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In response to Radiohead‘s much-discussed “You can have our new record for free if you want to be a prat about it” plan, musician, blogger, and CP columnist Bob Mould proposes a handful of possible business models for selling his music online:
Individual songs, $1 – 2
When I finish a song, you are notified by e-mail. You are directed to a secure site, some sort of unique password is generated, and you download the DRM-free file.
Album length release, $10 – 20
When I finish a group of 10 songs, you are notified by e-mail. You are directed to a secure site, some sort of unique password is generated, and you download the DRM-free files.
Annual fee, $20 – 40
Artist subsidy. In return for underwriting my work, you receive all music as it is completed, as well as exclusive content (video, artwork, stuff from my storage space). When tours are scheduled, additional consideration at each venue (VIP seating, etc.).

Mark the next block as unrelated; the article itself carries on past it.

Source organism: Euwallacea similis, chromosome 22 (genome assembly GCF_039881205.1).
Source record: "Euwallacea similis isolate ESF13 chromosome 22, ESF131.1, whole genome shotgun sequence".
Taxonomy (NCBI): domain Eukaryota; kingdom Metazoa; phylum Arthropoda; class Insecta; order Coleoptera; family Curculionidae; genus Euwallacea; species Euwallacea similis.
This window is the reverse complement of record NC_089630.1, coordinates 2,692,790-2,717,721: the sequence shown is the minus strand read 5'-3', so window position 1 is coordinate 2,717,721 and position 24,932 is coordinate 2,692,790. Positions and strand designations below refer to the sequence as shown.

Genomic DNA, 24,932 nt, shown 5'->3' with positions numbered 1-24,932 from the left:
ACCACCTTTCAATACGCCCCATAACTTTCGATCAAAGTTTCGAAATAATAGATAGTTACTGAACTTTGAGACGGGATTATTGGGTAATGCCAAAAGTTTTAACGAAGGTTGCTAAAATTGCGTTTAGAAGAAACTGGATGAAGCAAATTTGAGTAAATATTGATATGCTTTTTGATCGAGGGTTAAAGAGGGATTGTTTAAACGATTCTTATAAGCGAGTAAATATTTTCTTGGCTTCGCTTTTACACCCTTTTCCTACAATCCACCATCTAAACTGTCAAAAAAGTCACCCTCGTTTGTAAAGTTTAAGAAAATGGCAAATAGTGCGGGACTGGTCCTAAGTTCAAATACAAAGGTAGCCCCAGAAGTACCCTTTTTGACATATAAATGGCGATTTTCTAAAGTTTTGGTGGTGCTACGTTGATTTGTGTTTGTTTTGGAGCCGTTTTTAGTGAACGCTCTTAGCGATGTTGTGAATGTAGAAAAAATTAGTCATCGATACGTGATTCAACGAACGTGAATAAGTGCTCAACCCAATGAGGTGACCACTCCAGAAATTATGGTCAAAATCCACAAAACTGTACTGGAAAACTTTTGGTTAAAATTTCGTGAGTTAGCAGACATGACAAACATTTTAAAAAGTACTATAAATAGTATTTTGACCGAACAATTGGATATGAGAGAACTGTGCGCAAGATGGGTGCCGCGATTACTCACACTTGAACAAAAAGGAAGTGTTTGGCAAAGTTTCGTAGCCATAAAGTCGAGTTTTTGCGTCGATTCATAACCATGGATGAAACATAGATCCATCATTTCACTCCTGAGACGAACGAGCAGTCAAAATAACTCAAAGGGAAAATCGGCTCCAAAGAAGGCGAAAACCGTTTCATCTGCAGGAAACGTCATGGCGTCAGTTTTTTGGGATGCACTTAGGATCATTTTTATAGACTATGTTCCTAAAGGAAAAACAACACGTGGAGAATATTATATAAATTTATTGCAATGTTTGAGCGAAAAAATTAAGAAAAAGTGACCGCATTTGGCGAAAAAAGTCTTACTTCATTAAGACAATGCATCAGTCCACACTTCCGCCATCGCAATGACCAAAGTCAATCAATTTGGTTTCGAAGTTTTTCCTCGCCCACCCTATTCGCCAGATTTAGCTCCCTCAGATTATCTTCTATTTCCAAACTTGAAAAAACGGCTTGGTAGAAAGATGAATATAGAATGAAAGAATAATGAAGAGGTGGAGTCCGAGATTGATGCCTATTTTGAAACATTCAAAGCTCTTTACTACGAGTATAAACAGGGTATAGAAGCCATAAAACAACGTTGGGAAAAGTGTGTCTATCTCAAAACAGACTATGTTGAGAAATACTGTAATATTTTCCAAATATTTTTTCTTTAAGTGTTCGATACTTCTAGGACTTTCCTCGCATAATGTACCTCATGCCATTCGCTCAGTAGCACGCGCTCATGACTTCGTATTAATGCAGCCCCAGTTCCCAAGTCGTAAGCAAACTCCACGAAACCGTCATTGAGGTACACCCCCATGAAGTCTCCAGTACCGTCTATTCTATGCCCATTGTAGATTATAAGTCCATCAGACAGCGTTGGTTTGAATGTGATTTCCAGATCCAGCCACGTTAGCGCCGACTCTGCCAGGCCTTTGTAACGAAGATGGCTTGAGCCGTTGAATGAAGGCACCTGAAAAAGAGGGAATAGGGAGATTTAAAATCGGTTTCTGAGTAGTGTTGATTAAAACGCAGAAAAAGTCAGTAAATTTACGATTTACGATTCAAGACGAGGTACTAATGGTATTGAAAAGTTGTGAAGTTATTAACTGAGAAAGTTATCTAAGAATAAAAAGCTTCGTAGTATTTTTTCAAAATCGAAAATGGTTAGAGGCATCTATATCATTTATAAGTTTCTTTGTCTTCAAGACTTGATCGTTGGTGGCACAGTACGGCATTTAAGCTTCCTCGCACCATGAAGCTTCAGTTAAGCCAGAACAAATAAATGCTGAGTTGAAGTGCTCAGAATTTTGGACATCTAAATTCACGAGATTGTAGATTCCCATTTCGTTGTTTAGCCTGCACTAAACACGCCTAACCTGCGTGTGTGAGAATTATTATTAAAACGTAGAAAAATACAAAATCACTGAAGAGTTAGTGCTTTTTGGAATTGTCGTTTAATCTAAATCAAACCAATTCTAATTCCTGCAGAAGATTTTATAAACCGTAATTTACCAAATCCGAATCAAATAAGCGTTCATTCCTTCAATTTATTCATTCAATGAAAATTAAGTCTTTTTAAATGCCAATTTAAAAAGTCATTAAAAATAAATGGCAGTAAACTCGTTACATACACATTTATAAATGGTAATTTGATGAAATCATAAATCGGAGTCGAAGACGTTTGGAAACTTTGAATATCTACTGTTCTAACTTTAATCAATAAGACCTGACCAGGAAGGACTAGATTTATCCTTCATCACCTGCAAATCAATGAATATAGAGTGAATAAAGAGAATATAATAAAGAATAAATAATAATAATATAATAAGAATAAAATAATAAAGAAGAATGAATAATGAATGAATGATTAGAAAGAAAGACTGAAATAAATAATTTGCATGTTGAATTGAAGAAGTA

Mould has attached a poll to these questions, and so far the tally is heavily in favor of Door No. 3. Of course, it’s Mould’s blog, predominantly visited by Mould’s fans, so the respondents are likely eager to hear/see/experience anything he does. (Still, last I checked, absolutely nobody wants to pay $2 for a track, which speaks to how deeply Steve Jobs‘ a-song-costs-a-buck mantra has penetrated.) All of which begs a few questions. How serious of a fan do you have to be of a musician to essentially subscribe to his or her work as if it were a magazine? If you’re a musician and do this, do you start getting into the game of subscriber-retention efforts if your fans cancel on you? And what if an advertiser would like to pay you to send a message to your fans?